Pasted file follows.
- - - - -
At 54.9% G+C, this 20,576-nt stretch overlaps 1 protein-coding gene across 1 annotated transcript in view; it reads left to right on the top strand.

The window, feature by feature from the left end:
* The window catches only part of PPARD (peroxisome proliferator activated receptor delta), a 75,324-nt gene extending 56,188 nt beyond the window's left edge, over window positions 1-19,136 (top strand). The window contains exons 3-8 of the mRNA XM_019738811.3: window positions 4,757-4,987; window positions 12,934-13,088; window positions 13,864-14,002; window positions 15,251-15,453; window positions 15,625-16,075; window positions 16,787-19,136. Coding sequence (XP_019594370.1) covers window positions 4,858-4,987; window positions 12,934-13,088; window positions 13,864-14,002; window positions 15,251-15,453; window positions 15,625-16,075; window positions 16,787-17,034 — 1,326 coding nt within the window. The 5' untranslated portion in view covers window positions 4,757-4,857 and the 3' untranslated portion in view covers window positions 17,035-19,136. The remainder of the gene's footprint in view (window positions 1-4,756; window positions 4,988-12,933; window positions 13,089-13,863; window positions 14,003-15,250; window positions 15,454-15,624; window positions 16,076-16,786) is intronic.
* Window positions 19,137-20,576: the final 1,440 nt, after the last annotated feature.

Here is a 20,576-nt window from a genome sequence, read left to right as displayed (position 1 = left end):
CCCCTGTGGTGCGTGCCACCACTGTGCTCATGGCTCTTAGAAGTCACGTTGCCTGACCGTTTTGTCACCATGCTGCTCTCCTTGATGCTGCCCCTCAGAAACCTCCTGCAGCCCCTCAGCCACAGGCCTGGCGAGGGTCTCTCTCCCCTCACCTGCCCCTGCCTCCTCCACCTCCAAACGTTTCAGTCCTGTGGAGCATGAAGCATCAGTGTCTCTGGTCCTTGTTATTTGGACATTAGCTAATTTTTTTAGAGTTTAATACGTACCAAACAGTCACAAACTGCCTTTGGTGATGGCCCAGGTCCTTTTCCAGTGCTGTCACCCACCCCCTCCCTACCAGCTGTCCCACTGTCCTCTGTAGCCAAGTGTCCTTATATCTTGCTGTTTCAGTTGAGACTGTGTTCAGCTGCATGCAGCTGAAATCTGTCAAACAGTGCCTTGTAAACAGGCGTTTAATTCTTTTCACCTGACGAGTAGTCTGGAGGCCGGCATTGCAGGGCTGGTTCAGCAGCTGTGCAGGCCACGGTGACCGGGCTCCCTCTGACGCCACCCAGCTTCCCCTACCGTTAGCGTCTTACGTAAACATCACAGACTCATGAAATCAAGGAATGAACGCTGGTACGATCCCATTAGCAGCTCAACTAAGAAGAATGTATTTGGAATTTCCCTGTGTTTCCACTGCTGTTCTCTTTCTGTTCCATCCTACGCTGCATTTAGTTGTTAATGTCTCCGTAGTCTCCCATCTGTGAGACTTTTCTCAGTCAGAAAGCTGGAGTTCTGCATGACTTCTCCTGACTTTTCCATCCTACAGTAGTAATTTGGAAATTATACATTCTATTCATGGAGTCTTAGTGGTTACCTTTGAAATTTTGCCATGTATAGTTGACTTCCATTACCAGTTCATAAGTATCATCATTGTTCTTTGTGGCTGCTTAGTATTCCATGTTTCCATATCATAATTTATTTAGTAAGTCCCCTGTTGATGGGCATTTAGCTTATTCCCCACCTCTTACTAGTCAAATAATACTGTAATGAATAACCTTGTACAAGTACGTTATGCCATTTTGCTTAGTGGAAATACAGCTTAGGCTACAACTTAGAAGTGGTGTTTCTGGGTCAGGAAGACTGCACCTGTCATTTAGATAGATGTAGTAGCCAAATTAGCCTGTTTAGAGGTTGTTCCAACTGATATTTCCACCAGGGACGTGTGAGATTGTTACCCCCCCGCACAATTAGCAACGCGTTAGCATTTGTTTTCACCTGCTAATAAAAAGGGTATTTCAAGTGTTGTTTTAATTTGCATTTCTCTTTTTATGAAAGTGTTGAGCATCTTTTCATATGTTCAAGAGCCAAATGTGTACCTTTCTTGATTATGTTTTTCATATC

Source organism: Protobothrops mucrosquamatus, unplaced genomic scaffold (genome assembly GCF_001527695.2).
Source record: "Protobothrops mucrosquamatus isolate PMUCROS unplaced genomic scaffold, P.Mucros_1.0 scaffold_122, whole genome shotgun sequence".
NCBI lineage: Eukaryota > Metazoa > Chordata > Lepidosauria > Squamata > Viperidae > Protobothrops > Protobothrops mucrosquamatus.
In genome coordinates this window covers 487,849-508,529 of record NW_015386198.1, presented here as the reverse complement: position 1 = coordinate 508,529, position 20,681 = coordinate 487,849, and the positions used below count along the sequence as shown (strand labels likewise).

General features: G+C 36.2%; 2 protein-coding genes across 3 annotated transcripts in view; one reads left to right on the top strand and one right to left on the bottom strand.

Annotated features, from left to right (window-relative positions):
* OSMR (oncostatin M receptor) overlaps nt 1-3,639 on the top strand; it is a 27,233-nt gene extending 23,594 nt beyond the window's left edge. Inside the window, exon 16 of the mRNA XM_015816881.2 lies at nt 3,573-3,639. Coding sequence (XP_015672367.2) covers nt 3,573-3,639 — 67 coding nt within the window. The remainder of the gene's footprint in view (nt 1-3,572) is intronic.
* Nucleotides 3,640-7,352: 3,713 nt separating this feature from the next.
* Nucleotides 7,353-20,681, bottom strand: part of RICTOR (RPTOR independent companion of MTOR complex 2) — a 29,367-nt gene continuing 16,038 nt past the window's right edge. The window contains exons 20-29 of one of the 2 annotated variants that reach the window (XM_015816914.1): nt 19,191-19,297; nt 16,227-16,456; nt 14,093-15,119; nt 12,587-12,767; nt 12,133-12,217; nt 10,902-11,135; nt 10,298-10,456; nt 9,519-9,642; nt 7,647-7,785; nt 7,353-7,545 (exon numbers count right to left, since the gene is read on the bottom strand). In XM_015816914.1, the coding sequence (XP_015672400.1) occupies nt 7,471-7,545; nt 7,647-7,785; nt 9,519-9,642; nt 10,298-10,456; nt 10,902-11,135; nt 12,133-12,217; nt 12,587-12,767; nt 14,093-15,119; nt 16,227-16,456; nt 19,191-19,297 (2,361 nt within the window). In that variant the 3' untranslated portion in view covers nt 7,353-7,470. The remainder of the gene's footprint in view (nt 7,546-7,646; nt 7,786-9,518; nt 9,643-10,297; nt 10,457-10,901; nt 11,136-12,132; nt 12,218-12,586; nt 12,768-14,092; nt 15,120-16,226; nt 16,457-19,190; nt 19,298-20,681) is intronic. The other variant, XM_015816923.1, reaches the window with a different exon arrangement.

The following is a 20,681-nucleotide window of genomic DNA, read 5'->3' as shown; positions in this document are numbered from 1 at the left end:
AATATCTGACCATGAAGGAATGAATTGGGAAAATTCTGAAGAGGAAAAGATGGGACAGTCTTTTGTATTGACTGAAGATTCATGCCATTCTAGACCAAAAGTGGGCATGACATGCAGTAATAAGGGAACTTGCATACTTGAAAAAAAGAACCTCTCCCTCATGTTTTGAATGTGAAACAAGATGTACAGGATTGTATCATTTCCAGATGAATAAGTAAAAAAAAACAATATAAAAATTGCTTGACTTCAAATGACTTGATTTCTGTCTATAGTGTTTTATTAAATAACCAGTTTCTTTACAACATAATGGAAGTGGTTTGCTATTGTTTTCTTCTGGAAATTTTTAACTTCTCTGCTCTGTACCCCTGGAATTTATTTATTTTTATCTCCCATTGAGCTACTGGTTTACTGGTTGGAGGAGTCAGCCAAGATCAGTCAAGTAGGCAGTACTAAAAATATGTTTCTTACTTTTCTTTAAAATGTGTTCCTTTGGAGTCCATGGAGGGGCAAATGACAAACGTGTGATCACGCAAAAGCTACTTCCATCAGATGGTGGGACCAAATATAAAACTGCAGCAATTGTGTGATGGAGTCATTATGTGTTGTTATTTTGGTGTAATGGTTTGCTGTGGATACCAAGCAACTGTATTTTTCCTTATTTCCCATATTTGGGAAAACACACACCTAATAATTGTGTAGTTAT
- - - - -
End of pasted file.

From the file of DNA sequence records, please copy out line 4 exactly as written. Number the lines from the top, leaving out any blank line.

* Window positions 19,137-20,576: the final 1,440 nt, after the last annotated feature.